Glacier motelier's lawsuit nixed

20:54, Mar 10 2014

A Franz Josef Glacier motelier has been denied the chance to sue a West Coast council for failing to mention a huge fault line when he bought the property, which later devalued it by $2.85 million.

A Court of Appeal decision released today struck out legal action by Alpine Glacier Motel Ltd and Peter York, who bought the property before setting up the family-owned company.

The court decision stated the claim had been laid outside the six-year period of limitations so had "no prospects of success", overturning an earlier High Court decision.

In September 2005, York bought the motel's land and buildings for $2.4m, a sale conditional on the Land Information Memorandum or LIM from Westland District Council. The business was bought for a further $800,000.

However, the LIM contained no information in its "special land features" section about the Alpine Fault, New Zealand's largest fault line, which stretches 600 kilometres from Marlborough to Fiordland along the west side of the Southern Alps.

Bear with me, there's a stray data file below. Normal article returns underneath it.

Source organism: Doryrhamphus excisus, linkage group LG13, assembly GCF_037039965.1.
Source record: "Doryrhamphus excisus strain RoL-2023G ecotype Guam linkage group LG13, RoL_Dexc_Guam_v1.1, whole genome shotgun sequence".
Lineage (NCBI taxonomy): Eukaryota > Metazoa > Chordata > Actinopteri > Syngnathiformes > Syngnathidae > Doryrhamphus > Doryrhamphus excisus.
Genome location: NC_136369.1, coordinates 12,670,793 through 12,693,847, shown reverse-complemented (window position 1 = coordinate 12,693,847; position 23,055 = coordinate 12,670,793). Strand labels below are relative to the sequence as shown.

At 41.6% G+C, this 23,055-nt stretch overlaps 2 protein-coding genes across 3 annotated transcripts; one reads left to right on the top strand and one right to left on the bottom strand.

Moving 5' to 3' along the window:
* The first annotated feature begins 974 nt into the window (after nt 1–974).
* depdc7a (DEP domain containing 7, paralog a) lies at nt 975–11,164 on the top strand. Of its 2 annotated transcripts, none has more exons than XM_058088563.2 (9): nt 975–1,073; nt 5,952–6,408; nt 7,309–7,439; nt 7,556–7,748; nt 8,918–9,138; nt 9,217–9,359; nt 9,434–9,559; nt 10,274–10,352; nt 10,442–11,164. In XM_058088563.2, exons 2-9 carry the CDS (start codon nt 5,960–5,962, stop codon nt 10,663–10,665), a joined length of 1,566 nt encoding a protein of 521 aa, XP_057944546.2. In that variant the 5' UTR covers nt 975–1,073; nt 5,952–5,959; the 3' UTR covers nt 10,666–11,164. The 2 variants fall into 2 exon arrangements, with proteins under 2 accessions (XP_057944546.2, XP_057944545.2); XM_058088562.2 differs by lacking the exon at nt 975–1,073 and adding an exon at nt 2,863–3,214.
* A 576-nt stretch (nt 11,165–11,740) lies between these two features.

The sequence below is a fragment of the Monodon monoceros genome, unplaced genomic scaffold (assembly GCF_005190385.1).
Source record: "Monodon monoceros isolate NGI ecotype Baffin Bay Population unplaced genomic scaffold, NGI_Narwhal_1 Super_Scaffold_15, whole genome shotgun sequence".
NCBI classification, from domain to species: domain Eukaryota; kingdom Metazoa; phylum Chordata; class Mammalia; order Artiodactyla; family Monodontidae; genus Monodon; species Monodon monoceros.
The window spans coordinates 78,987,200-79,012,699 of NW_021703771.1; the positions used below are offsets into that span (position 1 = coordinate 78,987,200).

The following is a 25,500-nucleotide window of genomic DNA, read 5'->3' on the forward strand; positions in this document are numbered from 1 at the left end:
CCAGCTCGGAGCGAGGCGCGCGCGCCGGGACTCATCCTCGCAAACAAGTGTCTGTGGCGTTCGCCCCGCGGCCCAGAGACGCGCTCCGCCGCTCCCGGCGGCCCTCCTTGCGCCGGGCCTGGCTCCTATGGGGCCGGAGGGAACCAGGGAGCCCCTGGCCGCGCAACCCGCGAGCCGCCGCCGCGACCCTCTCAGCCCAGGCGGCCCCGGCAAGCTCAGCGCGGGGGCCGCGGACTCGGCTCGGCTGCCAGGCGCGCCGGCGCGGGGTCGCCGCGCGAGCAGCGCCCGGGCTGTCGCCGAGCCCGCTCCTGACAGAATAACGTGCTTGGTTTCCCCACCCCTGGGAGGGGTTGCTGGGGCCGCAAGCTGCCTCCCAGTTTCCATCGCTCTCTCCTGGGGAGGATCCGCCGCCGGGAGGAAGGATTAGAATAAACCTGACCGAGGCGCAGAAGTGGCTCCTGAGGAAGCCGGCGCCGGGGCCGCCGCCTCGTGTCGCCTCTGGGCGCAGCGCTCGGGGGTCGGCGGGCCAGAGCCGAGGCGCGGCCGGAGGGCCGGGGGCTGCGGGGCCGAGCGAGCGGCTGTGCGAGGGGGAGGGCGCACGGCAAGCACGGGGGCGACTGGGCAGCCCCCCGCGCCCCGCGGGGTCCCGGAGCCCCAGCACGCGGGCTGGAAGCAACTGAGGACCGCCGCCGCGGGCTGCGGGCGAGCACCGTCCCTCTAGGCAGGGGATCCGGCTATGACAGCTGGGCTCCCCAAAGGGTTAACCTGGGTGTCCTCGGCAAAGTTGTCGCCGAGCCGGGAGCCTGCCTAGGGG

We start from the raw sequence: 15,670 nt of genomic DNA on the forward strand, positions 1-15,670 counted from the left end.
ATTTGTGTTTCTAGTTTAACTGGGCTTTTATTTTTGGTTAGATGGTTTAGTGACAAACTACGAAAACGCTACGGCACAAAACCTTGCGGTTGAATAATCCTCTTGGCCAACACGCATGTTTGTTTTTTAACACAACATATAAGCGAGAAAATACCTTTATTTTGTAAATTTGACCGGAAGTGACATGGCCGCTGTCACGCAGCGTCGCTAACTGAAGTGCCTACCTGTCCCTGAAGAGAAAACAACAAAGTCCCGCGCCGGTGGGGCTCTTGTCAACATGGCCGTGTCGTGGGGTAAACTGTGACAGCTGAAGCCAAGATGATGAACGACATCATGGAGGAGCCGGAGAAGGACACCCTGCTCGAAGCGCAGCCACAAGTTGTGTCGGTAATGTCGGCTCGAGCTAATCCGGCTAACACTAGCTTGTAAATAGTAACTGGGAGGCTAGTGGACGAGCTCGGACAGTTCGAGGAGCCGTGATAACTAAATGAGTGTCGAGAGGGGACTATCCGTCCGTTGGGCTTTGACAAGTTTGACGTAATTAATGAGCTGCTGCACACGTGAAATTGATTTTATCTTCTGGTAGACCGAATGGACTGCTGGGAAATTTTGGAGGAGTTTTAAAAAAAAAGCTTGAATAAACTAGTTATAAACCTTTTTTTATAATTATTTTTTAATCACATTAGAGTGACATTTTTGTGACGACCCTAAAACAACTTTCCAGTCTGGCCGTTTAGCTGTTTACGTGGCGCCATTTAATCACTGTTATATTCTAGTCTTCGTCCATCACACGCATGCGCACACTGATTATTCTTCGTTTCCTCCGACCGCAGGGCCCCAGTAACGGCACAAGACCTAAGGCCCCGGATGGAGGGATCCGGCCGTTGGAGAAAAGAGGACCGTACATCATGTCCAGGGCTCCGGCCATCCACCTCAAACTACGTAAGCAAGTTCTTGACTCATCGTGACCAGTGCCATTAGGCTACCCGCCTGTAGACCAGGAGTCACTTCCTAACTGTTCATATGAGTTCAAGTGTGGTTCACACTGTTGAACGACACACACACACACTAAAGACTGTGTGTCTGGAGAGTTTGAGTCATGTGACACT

It failed to mention anything about possible earthquake damage to Franz Josef if the fault ruptured and that the Government had suggested local authorities should create "fault-avoidance zones" along fault lines.


The motelier said he learned of those omissions only in November 2010, when the council first mooted a fault-avoidance zone.

That zone was finalised in 2012 and affected the motel so the family sued in July 2012.

They claimed the loss of value for the property and business was suffered when the market learned about the zone in 2010, meaning their legal action fell within the limitation period.

In response, the council asked for the legal action to be struck out on limitation grounds, which the High Court declined.

The council also denied it knew where the Alpine Fault lay or where any yet-to-be proposed fault-avoidance zones would go when the motel was bought in 2005 so it had not failed in its duty of care.

The Court of Appeal said any financial loss suffered from the council's omission was a result of the company and York paying more for the property than it was worth in 2005.

"That loss was suffered at the latest of 30 September 2005. It follows that the claim is out of time."

The family were also ordered to pay Westland District Council's legal costs.

York declined to comment today.

Fairfax Media